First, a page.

The 7 most common boiler questions

What should the pressure gauge on my boiler be reading?

Normal operating water pressure for your central heating system is between 1.0 and 2.0 bar. If the pressure drops below 1.0 bar, you need to re-pressurise the system. If the pressure goes above 3.0 bar, you will see water coming from the pressure relief valve. You can easily reduce the pressure by bleeding a radiator or draining some water out of the system using a drain point , usually found underneath a radiator.

Why isn’t my water hot?

Combi boilers provide central heating and instant hot water from one single unit. When you turn on the hot tap, a diverter valve inside the boiler opens to let water into the heat exchanger, temporarily closing off the water used for your space heating. When you turn off the hot water the valve switches back to divert heat back to your radiators.

If the water at your tap isn’t hot, it’s possible that the diverter valve is either worn, faulty or just stuck in the ‘radiator position’, therefore not allowing the water to heat up in the first place. 

My hot water fluctuates. Is this right?

Depending on heat output, combination boilers can only supply a one tap at a time. Turning on additional taps will reduce the flow of hot water. If the water is not hot enough you may have to reduce the flow to increase the temperature. This may be necessary especially in winter when the water supply to the boiler is colder.

How often do I need to get my boiler serviced?

Your boiler should be serviced annually by a Gas Safe registered installer (we recommend APG Domestic Services!) to make sure it is working safely and efficiently. Annual services are required to ensure your warranty remains valid. An annual service is a legal safety requirement if you live in a rented property.

Where can I find the serial number of my boiler?

The serial number can usually be found on the drop down panel on the front of the boiler. Some boilers have a tag underneath the boiler that slides out to reveal the serial number. 

How old is my boiler?

Visit the official industry database. Fill in details of your boiler and the dates when manufacture of that model began and ended will be displayed. You can search for all brands and models of boilers in this database. Or you can look at your boiler’s serial number. This can usually be found on the drop down panel on the front. The serial number has all the information needed for us to tell you when your boiler was manufactured. Contact us with the details.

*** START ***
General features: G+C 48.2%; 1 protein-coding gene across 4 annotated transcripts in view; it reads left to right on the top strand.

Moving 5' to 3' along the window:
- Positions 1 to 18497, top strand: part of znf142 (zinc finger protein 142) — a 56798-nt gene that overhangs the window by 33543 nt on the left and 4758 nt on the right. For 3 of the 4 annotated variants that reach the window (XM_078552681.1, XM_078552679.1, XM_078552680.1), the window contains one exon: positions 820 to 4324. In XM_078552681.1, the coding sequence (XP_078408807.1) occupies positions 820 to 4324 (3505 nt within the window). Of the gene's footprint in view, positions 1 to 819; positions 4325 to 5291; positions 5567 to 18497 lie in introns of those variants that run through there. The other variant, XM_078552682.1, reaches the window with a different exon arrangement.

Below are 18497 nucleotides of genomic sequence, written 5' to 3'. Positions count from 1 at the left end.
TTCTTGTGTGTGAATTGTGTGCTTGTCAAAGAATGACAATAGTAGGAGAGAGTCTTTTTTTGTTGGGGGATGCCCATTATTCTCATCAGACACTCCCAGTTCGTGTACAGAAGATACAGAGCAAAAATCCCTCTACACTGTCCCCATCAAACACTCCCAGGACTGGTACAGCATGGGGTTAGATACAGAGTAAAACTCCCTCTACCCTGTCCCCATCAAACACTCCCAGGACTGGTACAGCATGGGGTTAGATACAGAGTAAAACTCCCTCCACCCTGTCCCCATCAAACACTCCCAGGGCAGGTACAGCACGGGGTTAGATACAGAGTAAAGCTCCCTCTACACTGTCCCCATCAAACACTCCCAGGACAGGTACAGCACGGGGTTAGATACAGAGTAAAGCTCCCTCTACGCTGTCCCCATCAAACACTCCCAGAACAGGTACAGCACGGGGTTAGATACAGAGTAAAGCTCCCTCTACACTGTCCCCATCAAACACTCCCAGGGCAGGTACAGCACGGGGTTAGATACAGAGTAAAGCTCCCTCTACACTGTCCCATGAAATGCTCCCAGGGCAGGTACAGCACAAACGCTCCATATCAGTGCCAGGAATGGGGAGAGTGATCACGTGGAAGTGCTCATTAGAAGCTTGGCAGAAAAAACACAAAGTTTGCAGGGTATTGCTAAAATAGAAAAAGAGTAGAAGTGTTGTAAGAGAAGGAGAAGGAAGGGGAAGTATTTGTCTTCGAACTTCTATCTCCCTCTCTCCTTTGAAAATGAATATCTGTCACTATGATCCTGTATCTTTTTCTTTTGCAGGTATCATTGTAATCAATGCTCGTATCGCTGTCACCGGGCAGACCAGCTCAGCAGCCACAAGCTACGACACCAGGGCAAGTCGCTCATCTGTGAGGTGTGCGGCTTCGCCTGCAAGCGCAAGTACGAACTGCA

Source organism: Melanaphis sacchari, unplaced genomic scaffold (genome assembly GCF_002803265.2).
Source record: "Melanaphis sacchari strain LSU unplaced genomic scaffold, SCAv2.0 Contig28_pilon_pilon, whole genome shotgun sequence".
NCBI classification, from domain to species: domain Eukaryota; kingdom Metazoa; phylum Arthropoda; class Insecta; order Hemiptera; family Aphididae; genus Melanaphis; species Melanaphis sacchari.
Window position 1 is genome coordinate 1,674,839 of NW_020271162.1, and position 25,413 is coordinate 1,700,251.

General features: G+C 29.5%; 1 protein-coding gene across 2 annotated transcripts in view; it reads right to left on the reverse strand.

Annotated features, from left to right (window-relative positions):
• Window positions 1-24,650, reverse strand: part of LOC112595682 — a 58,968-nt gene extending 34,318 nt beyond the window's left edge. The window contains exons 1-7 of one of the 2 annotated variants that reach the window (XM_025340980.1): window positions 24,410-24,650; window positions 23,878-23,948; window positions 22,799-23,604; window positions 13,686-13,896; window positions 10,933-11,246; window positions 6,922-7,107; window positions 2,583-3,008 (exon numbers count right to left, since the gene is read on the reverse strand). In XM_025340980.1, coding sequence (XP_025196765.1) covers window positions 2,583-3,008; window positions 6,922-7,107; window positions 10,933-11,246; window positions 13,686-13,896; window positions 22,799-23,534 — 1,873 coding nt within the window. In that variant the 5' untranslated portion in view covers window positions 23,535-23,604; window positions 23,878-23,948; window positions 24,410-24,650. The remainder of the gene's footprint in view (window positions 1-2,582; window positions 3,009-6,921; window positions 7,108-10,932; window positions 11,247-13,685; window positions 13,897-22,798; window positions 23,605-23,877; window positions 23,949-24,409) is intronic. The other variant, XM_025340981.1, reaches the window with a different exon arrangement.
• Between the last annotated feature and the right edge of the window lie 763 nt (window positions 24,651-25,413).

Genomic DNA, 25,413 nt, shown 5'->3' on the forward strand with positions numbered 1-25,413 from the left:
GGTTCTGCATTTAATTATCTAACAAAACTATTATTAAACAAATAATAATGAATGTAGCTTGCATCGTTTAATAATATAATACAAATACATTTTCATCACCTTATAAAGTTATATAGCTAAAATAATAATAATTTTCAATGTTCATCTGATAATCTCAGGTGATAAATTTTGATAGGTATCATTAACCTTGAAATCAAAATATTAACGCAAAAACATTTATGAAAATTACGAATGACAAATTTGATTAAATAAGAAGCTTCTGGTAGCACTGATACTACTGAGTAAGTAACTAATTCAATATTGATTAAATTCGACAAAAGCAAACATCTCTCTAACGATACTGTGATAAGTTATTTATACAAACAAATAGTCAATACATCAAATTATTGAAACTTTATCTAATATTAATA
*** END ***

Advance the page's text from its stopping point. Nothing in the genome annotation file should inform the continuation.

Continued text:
Where in my house is it safe to install a boiler?

You can have your boiler installed safely in most rooms, or even the loft. There are, however a few things to consider:

  • Your boiler should be installed inside a building and can be fitted to any suitable wall strong enough to take its weight when full of water.
  • The boiler’s flue must be able to pass to the outside, either through an outside wall or through the roof. The boiler installation manual gives the minimum legal distances the flue terminal must be from windows, air bricks, other buildings etc, to comply with Building Regulations.
  • As well as the flue, you must consider where to fit the condensate pipe that takes away the liquid that condenses as the gases cool inside the boiler. We recommended that this pipe discharges internally into the household drainage system. If the condensate pipe is fitted outside, it could freeze during cold weather and make the boiler shut down.
  • Our heat only boilers don’t require a pump overrun or permanent live. This means you won’t need to worry about getting a wire from the pump to the boiler or a permanent power supply to the boiler.
  • If you decide to have it fitted in a garage or outhouse, we recommend you get additional frost protection fitted to protect the system pipework, even if the boiler has its own frost protection. When positioning the boiler, you must allow sufficient clearances and access for servicing. Please check the installation instructions for details.
  • The boiler may be fitted inside a cupboard without having air vents. Modern boilers are room sealed and will run sufficiently cool without ventilation.
  • If the boiler is fitted in a bathroom or shower room, please refer to the current Wiring Regulations and Building Regulations, which explain the different zones in the bathroom where it is safe to install and boiler, and where it is unsafe to do so (In GB this is the current I.E.E. Wiring Regulations and Building Regulations.
  • In IE reference should be made to the current edition of I.S. 813 “Domestic Gas Installations” and the current ETCI rules) If your house is a timber framed building, please refer to the current edition of Institute of Gas Engineers Publication IGE/UP/7 (Gas Installations in Timber Framed Housing)
  • If your boiler runs on LPG (Liquid Petroleum Gas), you should not have it installed in a basement or other position below ground. This is because LPG does not rise, and will therefore not be dispersed should there be a gas leak. 
  • Your Gas Safe registered installer will be able to survey your home and tell you the most convenient, safest and legally compliant place for your boiler and discuss where the flue and condensate pipe should go.

If you are stuck or need some advice with your boiler, please call APG Domestic Services if you are struggling with your boilers in Preston.

Leave a Reply

Your email address will not be published. Required fields are marked *